The rescue of the miners was a complete success: an engineering feat, a miracle of faith and survival, a lesson in international cooperation.
As 48-year-old Victor Segovia, one of the 33 Chilean miners trapped for 69 days half a mile deep in a goldmine, was reeled to the surface in a narrow capsule, the country’s president, Sebastian Piera, hugged him and said: “Welcome to life.” Ironic as it may seem, the trapped miners survived only because they had a full life – one of faith, sharing, discipline, structure, unity, and self-sacrificing leadership. We have much to learn from their experience.
As each of the miners emerged into the spotlights or bright sunlight of the Atacama Desert, people from all over the world were riveted to their televisions. Asked what was so interesting, a woman said it was seeing something that really worked.
We live at a time when nothing seems to work, the global and national economy, the political systems and the relations between nations, communities and even families.
The world is awash with failures, bungling and incompetence, whether human or technological. British Petroleum’s blowout preventers did not work in the Gulf of Mexico. The US response to Hurricane Katrina was woefully inadequate. There are many more examples.
But the rescue of the Chilean miners was a complete success: an engineering feat, a miracle of faith and survival, an object lesson in international cooperation. “It is a heart-warming story,” said a New Yorker. “It’s family values. It is leadership. It is everything that we should have here.”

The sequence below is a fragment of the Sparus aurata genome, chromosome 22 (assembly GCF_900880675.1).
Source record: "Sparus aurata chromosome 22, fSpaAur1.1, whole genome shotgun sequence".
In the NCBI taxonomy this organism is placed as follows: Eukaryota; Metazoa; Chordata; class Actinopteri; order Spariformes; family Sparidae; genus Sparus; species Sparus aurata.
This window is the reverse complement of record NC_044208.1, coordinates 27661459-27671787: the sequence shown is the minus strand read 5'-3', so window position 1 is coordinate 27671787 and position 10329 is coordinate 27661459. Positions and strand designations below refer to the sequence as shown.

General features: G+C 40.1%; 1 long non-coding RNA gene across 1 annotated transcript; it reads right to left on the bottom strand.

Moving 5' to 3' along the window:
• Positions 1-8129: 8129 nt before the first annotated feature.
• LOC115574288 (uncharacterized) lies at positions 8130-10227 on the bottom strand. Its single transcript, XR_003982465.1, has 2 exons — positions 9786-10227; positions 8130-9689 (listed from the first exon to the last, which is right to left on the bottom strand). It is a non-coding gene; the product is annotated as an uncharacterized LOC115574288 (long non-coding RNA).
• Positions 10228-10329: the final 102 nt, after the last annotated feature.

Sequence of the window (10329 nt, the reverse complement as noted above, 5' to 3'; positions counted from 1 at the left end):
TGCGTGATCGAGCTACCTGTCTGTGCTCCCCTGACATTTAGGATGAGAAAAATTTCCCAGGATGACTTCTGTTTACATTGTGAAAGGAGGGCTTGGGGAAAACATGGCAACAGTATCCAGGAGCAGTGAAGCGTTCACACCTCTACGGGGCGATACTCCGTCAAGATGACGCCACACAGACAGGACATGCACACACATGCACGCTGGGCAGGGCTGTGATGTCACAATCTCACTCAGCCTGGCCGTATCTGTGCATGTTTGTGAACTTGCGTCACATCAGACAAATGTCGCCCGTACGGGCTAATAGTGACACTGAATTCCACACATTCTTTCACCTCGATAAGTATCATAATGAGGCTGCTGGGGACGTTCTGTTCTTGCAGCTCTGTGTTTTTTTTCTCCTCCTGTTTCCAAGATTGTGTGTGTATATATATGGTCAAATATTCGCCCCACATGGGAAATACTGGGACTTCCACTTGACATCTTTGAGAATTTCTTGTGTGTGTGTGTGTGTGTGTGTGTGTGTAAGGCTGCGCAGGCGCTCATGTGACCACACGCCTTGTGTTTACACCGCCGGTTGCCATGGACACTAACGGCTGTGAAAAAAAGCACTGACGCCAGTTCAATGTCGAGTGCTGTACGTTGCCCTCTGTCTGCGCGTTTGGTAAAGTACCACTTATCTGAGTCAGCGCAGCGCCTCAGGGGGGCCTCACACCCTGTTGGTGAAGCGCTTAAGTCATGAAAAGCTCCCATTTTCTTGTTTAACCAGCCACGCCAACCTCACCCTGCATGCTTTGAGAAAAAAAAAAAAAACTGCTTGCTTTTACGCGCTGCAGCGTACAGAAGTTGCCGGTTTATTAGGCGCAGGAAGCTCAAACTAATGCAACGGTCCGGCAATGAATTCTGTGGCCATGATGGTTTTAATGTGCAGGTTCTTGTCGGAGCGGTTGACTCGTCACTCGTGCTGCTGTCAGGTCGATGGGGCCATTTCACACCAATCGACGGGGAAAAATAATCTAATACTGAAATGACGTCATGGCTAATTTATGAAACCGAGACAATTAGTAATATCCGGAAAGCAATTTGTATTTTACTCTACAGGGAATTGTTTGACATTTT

Sparing no expense, Chilean President Piera asked for and received help from a dozen countries. An Austrian company made the winch and pulley system for the capsule. NASA provided a high-calorie diet designed to prevent nausea from the rotation of the capsule as the miners travelled through curves in the narrow escape hole cut through solid rock. Center Rock, Inc, of Berlin, Pennsylvania, built the pistondriven hammers that pounded open the hole. Doctors from NASA and the Chilean navy contributed their expertise on the stress of prolonged confinement. But more than anything else, faith was the key to the survival and rescue of the trapped miners.
With faith in God and in Luis Urzua, their shift commander, and an unwavering hope of rescue, the miners survived 17 days on a 48-hour emergency food supply. Every other day each had two spoonfuls of tuna, a cup of milk, one cracker and some peach topping.
A routine of work, rest and even recreation kept them mentally and physically healthy. Unity prevailed. They even agreed to share any income that would accrue from their ordeal. When deliverance came, the young, elderly and men in fragile physical or psychological health came up first. The foremen were among the last.
What a contrast with the conduct of the Wall Street magnates who rake in big bonuses while the economy struggles and lowlevel employees see their income decline year after year.